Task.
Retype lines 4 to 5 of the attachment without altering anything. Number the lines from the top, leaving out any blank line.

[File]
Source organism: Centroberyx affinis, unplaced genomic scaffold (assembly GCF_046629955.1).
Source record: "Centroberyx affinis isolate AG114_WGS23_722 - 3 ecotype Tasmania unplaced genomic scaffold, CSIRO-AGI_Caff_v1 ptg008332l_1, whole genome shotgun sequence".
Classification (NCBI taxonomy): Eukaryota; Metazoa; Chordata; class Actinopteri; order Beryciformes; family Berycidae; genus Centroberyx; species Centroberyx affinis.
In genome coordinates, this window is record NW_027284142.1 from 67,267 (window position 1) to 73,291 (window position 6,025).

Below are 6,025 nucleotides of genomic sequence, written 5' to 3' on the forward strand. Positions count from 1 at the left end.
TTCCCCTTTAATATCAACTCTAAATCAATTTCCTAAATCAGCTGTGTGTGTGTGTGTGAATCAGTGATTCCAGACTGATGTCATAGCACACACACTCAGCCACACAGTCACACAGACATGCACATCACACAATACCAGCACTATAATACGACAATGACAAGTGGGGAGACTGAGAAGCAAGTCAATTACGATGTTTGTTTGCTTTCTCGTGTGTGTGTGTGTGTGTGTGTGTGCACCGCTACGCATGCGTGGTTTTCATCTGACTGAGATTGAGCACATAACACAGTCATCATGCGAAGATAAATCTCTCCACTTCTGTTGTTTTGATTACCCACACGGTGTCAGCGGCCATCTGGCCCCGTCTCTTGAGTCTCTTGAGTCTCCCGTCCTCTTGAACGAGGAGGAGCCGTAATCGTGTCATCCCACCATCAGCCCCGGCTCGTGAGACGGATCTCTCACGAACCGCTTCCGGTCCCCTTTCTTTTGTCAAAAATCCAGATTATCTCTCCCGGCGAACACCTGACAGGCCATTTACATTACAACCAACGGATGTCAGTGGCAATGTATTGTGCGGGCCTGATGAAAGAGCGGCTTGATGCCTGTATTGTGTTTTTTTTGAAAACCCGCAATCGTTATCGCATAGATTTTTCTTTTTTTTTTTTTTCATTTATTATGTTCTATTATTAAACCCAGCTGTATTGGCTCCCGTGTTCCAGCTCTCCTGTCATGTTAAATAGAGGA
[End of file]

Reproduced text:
In genome coordinates, this window is record NW_027284142.1 from 67,267 (window position 1) to 73,291 (window position 6,025).

Below are 6,025 nucleotides of genomic sequence, written 5' to 3' on the forward strand. Positions count from 1 at the left end.